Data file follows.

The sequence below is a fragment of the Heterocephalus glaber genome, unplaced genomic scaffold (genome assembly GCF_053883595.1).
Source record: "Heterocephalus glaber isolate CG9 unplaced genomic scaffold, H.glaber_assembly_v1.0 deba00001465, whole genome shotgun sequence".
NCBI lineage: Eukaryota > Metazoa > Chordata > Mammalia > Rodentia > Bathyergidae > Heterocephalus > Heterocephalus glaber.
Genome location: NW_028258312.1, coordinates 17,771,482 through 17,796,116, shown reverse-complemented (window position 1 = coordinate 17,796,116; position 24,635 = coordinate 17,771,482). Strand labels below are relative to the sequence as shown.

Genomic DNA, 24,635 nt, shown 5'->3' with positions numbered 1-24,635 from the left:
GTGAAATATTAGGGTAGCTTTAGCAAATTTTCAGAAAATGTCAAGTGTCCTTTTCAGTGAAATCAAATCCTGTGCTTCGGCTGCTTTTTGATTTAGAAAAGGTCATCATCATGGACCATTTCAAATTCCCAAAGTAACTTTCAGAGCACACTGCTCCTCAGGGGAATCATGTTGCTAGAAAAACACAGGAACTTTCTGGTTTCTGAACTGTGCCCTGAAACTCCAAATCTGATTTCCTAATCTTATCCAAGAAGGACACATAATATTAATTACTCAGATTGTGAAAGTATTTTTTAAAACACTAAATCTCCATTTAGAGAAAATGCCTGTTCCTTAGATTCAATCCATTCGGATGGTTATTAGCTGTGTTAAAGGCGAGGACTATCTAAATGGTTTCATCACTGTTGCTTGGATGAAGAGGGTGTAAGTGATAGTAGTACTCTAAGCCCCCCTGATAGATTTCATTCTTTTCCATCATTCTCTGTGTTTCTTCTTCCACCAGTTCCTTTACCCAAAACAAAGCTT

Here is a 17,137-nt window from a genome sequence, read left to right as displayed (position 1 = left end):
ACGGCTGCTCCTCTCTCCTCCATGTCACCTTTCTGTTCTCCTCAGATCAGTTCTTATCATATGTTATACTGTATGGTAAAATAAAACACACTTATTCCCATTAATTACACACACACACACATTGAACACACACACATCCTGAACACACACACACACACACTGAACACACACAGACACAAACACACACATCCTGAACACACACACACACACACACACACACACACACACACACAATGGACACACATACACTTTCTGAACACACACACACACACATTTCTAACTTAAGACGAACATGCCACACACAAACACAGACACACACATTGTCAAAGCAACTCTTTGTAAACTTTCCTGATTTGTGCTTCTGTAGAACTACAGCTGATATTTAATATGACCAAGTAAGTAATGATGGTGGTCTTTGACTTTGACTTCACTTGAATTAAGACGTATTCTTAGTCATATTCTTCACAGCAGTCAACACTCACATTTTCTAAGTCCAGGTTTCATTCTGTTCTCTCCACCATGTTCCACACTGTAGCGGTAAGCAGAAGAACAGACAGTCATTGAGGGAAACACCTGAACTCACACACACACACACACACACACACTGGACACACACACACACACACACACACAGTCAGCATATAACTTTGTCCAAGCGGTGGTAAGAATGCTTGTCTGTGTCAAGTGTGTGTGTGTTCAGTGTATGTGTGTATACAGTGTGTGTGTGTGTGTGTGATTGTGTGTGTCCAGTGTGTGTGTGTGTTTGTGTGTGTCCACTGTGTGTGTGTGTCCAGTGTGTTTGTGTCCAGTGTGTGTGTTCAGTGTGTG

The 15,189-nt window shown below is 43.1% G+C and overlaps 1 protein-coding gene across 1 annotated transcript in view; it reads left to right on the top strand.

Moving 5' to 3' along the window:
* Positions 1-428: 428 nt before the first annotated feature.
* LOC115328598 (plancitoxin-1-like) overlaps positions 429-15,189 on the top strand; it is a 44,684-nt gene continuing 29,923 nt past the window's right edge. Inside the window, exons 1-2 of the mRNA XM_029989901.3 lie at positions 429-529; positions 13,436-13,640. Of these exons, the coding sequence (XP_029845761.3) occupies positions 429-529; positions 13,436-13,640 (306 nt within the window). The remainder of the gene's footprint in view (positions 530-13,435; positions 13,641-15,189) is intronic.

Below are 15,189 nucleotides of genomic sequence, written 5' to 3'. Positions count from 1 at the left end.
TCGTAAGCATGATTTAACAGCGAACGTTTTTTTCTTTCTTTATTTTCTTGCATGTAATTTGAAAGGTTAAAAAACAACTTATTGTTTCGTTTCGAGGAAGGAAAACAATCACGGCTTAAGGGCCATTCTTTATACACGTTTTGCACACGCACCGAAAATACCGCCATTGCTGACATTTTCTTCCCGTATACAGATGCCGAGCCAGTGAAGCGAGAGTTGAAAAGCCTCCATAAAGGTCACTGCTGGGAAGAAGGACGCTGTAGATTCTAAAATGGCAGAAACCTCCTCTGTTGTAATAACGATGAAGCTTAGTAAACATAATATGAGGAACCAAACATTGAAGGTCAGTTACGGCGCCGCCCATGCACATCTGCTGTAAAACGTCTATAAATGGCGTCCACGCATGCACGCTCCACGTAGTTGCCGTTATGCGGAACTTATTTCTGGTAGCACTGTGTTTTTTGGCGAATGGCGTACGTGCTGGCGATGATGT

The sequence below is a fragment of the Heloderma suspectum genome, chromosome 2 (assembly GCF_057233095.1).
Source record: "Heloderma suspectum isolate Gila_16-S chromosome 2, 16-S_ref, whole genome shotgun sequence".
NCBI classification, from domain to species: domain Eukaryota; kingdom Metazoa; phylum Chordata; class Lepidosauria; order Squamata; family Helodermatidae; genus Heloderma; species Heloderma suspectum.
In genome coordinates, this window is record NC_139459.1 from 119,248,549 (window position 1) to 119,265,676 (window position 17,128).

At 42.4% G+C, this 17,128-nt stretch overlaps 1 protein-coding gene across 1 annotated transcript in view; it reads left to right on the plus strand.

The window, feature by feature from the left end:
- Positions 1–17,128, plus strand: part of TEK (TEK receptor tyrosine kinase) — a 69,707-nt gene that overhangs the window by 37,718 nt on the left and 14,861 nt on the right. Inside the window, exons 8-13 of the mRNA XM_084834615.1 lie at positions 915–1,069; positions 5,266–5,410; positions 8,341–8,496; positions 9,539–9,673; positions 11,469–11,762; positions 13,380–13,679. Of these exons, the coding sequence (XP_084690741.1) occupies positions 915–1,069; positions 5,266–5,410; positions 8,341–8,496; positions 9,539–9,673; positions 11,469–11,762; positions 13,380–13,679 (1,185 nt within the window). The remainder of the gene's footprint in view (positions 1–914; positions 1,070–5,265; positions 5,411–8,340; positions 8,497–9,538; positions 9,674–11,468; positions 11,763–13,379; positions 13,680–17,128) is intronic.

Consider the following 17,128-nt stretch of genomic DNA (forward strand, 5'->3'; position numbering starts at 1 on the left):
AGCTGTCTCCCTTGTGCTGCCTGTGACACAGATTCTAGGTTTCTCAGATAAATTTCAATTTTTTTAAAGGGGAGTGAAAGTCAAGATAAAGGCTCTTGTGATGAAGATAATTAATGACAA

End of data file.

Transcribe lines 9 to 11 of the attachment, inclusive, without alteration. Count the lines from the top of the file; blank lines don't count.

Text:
The 15,189-nt window shown below is 43.1% G+C and overlaps 1 protein-coding gene across 1 annotated transcript in view; it reads left to right on the top strand.

Moving 5' to 3' along the window:
* Positions 1-428: 428 nt before the first annotated feature.